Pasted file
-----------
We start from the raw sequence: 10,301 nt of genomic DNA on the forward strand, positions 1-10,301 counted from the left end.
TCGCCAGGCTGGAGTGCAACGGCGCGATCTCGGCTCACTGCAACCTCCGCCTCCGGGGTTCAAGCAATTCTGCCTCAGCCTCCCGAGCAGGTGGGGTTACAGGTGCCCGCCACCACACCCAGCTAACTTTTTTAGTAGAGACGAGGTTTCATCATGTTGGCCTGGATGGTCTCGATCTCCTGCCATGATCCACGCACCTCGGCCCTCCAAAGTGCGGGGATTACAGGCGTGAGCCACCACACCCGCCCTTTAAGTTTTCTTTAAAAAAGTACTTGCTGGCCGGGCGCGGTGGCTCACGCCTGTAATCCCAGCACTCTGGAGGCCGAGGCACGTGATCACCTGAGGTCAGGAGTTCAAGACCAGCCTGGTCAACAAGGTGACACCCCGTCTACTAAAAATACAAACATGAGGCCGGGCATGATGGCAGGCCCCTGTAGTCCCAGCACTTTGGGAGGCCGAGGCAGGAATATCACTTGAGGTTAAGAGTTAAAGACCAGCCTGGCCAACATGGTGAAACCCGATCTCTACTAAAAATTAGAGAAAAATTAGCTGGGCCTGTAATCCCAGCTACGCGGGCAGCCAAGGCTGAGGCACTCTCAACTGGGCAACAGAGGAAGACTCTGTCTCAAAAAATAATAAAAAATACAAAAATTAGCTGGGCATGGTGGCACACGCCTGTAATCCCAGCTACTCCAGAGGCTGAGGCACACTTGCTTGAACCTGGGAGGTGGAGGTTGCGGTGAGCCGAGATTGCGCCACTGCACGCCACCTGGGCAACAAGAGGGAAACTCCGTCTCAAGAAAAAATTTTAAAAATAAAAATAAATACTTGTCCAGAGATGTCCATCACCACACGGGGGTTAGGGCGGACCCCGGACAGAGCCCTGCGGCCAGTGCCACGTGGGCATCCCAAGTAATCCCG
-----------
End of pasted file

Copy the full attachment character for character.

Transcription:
We start from the raw sequence: 10,301 nt of genomic DNA on the forward strand, positions 1-10,301 counted from the left end.
TCGCCAGGCTGGAGTGCAACGGCGCGATCTCGGCTCACTGCAACCTCCGCCTCCGGGGTTCAAGCAATTCTGCCTCAGCCTCCCGAGCAGGTGGGGTTACAGGTGCCCGCCACCACACCCAGCTAACTTTTTTAGTAGAGACGAGGTTTCATCATGTTGGCCTGGATGGTCTCGATCTCCTGCCATGATCCACGCACCTCGGCCCTCCAAAGTGCGGGGATTACAGGCGTGAGCCACCACACCCGCCCTTTAAGTTTTCTTTAAAAAAGTACTTGCTGGCCGGGCGCGGTGGCTCACGCCTGTAATCCCAGCACTCTGGAGGCCGAGGCACGTGATCACCTGAGGTCAGGAGTTCAAGACCAGCCTGGTCAACAAGGTGACACCCCGTCTACTAAAAATACAAACATGAGGCCGGGCATGATGGCAGGCCCCTGTAGTCCCAGCACTTTGGGAGGCCGAGGCAGGAATATCACTTGAGGTTAAGAGTTAAAGACCAGCCTGGCCAACATGGTGAAACCCGATCTCTACTAAAAATTAGAGAAAAATTAGCTGGGCCTGTAATCCCAGCTACGCGGGCAGCCAAGGCTGAGGCACTCTCAACTGGGCAACAGAGGAAGACTCTGTCTCAAAAAATAATAAAAAATACAAAAATTAGCTGGGCATGGTGGCACACGCCTGTAATCCCAGCTACTCCAGAGGCTGAGGCACACTTGCTTGAACCTGGGAGGTGGAGGTTGCGGTGAGCCGAGATTGCGCCACTGCACGCCACCTGGGCAACAAGAGGGAAACTCCGTCTCAAGAAAAAATTTTAAAAATAAAAATAAATACTTGTCCAGAGATGTCCATCACCACACGGGGGTTAGGGCGGACCCCGGACAGAGCCCTGCGGCCAGTGCCACGTGGGCATCCCAAGTAATCCCG